The Way of Love - Tracie Peterson




Faith Kenner looked around the room and nodded. “It’s perfect. I believe I’ll be very happy here.”

Her cousin Nancy Carpenter went to the window and pulled up the shade. “It should be quiet here for your studies. Although the house is never all that noisy, even for a boardinghouse. Except for ours, everyone else’s bedrooms are upstairs. We hope to convert more downstairs rooms into bedrooms eventually, but for now, it should be peaceful.”

“I can usually study without fearing disruption. My mind is like that.” Faith began unpacking her trunk. “It always has been. Just give me a space to spread out my books, and I’m quite content.”

“I think it’s wonderful that the university has brought the medical college to Portland. It’ll be nice to have you close. And the trolley is nearby and will take you right downtown to classes.” Nancy ran her hand over the large armoire. She looked at her fingers as if inspecting for dust. Appearing satisfied, she turned back to Faith. “What can I do to help?”

“Nothing. I don’t have all that much to unpack except for books. Father has always kept track of the number of book crates. He swears they double each time I move.” Faith went to the corner where those crates had been stacked. “And, frankly, he might be right. But I need all of them. There’s so much to learn.” She frowned. “I don’t think I have a pry bar. If you have one, I’ll be able to get these open and the books put away. By the way, the shelves you provided are perfect.” Faith glanced across the room at the two large mahogany bookcases against the wall.

“David, the young man who delivered your things, arranged for his father to make them. The man is positively a genius with woodworking. He’s made several other pieces for the house. As for a pry bar, I’ll ask David if he has one. He’s out tending our horse at the moment.”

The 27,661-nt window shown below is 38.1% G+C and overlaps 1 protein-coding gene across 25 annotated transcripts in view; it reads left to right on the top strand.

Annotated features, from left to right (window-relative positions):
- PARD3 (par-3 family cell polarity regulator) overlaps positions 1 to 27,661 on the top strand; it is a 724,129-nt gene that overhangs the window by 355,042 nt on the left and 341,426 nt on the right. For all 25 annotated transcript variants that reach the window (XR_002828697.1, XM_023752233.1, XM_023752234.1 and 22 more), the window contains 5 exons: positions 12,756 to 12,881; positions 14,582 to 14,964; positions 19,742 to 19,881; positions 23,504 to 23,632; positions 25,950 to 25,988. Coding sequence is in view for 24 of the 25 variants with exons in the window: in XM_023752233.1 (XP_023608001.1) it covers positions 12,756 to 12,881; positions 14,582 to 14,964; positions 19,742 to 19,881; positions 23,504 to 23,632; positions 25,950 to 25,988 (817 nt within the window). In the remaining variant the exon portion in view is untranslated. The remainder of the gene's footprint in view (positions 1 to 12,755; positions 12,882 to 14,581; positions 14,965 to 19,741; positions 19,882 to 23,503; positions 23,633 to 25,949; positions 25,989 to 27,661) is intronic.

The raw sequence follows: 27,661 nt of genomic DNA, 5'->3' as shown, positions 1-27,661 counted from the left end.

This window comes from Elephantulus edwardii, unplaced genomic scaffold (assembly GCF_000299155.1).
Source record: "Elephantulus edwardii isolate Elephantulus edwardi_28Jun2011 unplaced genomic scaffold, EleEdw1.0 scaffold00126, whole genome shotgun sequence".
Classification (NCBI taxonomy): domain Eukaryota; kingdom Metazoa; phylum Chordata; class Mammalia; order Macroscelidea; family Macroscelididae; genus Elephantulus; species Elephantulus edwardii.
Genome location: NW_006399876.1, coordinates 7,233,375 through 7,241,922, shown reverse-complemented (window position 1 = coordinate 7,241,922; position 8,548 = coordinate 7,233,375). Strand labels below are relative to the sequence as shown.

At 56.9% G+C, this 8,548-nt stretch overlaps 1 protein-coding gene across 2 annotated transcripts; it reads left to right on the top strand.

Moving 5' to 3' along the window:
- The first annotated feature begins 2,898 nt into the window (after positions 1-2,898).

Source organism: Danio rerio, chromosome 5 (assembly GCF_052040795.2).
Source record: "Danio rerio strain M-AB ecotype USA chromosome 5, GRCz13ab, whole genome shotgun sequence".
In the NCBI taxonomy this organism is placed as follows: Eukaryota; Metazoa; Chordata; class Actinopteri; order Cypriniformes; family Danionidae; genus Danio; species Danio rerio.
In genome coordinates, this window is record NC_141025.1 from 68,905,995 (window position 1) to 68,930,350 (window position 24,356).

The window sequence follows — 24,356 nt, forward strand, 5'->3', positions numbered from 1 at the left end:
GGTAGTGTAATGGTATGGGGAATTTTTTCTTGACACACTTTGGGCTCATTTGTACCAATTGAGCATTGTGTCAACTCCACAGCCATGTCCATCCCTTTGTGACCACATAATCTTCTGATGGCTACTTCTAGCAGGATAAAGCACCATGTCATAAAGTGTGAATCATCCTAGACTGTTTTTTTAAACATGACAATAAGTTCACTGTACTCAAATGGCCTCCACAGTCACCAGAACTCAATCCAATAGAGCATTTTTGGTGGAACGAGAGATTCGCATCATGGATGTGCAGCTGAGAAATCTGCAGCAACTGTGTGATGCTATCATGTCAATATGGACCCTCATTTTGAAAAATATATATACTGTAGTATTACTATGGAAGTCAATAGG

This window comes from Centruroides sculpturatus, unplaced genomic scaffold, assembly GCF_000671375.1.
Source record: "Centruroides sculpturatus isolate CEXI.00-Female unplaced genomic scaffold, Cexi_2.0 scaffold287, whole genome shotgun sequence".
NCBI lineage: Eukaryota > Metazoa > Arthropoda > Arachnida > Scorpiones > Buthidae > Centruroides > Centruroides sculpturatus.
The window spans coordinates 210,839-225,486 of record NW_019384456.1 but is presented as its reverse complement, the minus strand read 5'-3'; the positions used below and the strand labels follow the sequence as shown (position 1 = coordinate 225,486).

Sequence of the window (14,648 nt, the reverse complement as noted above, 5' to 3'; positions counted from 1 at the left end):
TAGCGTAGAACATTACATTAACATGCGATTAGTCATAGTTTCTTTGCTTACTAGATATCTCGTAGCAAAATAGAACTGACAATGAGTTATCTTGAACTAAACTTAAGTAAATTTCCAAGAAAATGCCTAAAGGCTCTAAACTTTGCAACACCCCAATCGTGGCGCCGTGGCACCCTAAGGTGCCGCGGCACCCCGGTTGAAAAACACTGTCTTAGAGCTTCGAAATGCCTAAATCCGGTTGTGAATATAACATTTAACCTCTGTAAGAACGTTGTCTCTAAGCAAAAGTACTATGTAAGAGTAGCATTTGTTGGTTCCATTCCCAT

“That’s fine.” Faith went back to the trunk and began pulling out stacks of folded clothes.

At thirty years of age, Faith was determined to be happy in life, and as long as she was practicing as a doctor, she was. She had loved helping her aunt and mother whenever they were called upon to deliver a baby, but most of all she loved going with her aunt Grace to tend the sick. Faith found it fascinating to mix various herbs and procure a remedy for whatever ailed their patient. Nancy’s mother, Grace Armistead, had an uncanny knack for healing. It was a gift that her mother and grandmother also had, and now Grace proclaimed that gift had passed to Faith.

“I find it so impressive that you even want to attend college,” Nancy said. “I was glad to be done with school, and much to my mother’s regret, I have no interest in the healing arts.”

“I was glad to be out of school too, but in this day and age, a degree and certificate from a college means a great deal to people. At least some people. Honestly, I know far more than some of the younger students graduating with their certificates—and that’s not just me bragging. I’ve been helping your mother since I was fifteen. When she called on patients, I always tried to tag along. She trained me, and I’m quite proficient, if I do say so myself.” Faith laughed. “Although my professors say it too. They’re always surprised when I come up with a diagnosis before testing, or a cure or treatment that they’re unfamiliar with. They sometimes debate me on the usefulness of said treatment, but it usually proves right. And if for any reason it doesn’t, I’m not too prideful to change my methods.”

“If Mother taught it to you, I’ve no doubt it proves right. She has a gift, just as you said.”

Faith pulled another stack of gowns from her trunk and placed them on the bed. “I’ll need to press these.”

“There’s a laundry room just off the kitchen by the pantry. You’ll find everything you need there. Or, if you want me to tend to them, I charge three cents a dress.” Nancy grinned. “After all, I can’t play favorites.”

“Thank you, but I can manage. You’ve been so generous and kind. I feel at home already.” Faith returned to the trunk and took out a stack of white pinafore aprons. “This is my self-designed uniform. I wear the dark dress and white apron, and I